It was something he would hear a lot growing up from his dad and brothers, as well as something that got repeated a lot and is all boys school. It was usually said to tease boys who didn’t have facial hair yet as that was seen a sign of immaturity or weakness. My dad says that to get revenge, sometimes the boys who were teased would shave their bully’s’ chests in their sleep! It was all in good fun though – this wasn’t a proverb that was taken very seriously or meant to be truly insulting.”

 

Performance Context: This proverb would be told usually among men, from older men to younger boys.

 

My Thoughts: I think this proverb better reveals Latin American society’s attitudes towards boyhood, masculinity, and coming of age. It is definitely used in a way such that growing chest hair makes a person part of “the group,” as the person now has something that all of the other members of the group have.

Hilots in Filipino Culture

--Informant Info--
Nationality: Filipino
Age: 49
Occupation: Secretary
Residence: Chicago, Illinois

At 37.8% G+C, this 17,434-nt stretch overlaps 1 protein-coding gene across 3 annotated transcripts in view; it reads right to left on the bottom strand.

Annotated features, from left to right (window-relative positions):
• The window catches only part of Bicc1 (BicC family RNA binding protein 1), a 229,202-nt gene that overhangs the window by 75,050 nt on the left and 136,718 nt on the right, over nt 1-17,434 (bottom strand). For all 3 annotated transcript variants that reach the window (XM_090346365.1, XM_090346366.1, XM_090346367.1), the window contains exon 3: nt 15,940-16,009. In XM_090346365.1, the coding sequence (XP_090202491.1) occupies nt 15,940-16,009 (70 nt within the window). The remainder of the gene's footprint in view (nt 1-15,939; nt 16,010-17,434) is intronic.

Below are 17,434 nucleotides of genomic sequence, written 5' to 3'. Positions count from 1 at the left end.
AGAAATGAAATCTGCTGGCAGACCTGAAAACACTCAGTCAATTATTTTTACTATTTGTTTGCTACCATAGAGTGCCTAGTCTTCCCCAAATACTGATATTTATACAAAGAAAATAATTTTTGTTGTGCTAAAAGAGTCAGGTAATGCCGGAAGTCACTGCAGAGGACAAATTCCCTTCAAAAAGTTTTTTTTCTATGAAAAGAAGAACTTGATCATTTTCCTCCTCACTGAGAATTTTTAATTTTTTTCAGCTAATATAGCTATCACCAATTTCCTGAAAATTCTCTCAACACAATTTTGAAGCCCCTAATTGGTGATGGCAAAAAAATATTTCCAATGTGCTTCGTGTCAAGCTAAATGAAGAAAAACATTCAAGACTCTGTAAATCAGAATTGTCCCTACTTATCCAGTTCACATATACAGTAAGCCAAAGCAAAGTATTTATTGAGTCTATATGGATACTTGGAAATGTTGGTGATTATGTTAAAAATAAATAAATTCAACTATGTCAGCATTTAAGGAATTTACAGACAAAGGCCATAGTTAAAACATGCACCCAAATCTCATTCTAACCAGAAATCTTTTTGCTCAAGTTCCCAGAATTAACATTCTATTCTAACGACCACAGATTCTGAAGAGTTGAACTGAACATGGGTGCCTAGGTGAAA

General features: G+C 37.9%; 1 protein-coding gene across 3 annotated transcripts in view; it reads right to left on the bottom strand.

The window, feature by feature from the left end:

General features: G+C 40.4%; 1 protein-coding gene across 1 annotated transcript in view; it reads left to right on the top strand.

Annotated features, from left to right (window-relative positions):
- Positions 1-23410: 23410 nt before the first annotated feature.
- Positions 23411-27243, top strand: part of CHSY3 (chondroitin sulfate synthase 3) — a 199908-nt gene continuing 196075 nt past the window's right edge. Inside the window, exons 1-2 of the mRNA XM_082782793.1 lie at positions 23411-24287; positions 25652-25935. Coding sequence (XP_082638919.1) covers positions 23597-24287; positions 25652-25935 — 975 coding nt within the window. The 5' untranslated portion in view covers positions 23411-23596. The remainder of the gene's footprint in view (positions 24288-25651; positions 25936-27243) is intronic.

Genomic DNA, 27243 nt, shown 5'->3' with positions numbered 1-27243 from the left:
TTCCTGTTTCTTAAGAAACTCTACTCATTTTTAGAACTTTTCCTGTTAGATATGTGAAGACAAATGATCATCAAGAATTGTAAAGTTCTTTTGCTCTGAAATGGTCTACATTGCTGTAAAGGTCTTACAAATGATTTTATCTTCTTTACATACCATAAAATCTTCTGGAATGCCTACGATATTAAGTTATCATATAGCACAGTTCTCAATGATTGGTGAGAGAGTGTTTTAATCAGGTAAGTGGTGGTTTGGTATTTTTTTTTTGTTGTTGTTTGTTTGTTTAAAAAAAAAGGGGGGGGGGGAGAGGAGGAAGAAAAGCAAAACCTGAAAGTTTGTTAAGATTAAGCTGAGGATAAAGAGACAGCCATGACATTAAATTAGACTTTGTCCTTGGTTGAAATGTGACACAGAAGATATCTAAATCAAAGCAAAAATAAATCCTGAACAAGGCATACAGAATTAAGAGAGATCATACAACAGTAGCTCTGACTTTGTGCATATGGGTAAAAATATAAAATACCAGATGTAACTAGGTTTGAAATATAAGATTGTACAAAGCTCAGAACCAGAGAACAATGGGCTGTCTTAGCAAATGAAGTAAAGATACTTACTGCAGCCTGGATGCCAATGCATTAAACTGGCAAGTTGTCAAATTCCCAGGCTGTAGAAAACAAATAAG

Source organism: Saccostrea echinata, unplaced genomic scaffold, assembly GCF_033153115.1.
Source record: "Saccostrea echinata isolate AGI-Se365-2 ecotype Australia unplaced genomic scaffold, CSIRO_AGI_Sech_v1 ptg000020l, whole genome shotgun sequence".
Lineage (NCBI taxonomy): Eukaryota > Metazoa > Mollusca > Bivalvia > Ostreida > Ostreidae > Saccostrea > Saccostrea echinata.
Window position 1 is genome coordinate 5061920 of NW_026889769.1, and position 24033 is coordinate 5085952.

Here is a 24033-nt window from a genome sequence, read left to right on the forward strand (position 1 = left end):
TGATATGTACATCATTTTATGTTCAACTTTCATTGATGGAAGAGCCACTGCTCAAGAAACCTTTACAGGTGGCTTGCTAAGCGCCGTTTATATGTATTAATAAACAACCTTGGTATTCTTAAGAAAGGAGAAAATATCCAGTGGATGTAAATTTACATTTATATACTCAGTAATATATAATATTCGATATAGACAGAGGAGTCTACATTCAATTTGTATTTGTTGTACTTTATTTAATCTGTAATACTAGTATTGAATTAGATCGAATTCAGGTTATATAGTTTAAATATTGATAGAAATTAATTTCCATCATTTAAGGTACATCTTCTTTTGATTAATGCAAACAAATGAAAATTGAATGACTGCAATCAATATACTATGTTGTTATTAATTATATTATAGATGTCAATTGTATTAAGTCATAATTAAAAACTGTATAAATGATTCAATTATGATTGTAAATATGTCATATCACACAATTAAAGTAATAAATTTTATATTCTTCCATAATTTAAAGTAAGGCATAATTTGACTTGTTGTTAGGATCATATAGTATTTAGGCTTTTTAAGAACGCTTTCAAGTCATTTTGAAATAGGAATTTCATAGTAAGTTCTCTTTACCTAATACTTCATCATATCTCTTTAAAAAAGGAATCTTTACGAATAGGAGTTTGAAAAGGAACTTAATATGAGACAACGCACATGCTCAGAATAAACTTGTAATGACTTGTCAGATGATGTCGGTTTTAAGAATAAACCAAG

Date of Performance/Collection: 3/15/2016
Primary Language: Tagalog
Other Language(s): English

Background: Y.G.M. is a 49-year-old Filipino woman who works at Nye Partners in Women’s Health as the office manager. She was born and raised in Quezon City in the Philippines, and lived there until she was 25 years old. Y.G.M. self-identifies as Filipino, and as a result of her upbringing, Filipino culture is very engrained into her personal beliefs. She attended college at Mirian College, and received a bachelor’s degree in Communication Arts. Y.G.M. then immigrated to Chicago, Illinois with her family in 1997, and got her first job working at Citibank in River Forest, Illinois. She now lives with her husband in a suburb of Chicago.